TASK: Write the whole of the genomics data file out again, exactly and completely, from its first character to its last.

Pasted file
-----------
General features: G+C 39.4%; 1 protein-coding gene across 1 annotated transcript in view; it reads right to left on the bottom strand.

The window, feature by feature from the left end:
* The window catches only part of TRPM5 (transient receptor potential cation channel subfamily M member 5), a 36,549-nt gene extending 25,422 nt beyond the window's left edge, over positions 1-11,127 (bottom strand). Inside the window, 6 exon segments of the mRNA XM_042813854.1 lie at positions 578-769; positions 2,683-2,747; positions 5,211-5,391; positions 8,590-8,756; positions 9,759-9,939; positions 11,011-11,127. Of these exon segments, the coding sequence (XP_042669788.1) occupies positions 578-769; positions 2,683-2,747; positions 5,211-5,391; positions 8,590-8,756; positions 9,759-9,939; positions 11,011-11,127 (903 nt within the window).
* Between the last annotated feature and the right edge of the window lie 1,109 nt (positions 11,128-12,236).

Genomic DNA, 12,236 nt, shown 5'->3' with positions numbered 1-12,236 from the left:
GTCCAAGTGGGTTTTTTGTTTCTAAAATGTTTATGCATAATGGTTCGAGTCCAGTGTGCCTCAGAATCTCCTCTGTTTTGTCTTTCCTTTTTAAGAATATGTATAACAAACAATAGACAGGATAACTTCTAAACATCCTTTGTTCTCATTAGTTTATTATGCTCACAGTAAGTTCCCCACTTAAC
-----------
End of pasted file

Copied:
General features: G+C 39.4%; 1 protein-coding gene across 1 annotated transcript in view; it reads right to left on the bottom strand.

The window, feature by feature from the left end:
* The window catches only part of TRPM5 (transient receptor potential cation channel subfamily M member 5), a 36,549-nt gene extending 25,422 nt beyond the window's left edge, over positions 1-11,127 (bottom strand). Inside the window, 6 exon segments of the mRNA XM_042813854.1 lie at positions 578-769; positions 2,683-2,747; positions 5,211-5,391; positions 8,590-8,756; positions 9,759-9,939; positions 11,011-11,127. Of these exon segments, the coding sequence (XP_042669788.1) occupies positions 578-769; positions 2,683-2,747; positions 5,211-5,391; positions 8,590-8,756; positions 9,759-9,939; positions 11,011-11,127 (903 nt within the window).
* Between the last annotated feature and the right edge of the window lie 1,109 nt (positions 11,128-12,236).

Genomic DNA, 12,236 nt, shown 5'->3' with positions numbered 1-12,236 from the left:
GTCCAAGTGGGTTTTTTGTTTCTAAAATGTTTATGCATAATGGTTCGAGTCCAGTGTGCCTCAGAATCTCCTCTGTTTTGTCTTTCCTTTTTAAGAATATGTATAACAAACAATAGACAGGATAACTTCTAAACATCCTTTGTTCTCATTAGTTTATTATGCTCACAGTAAGTTCCCCACTTAAC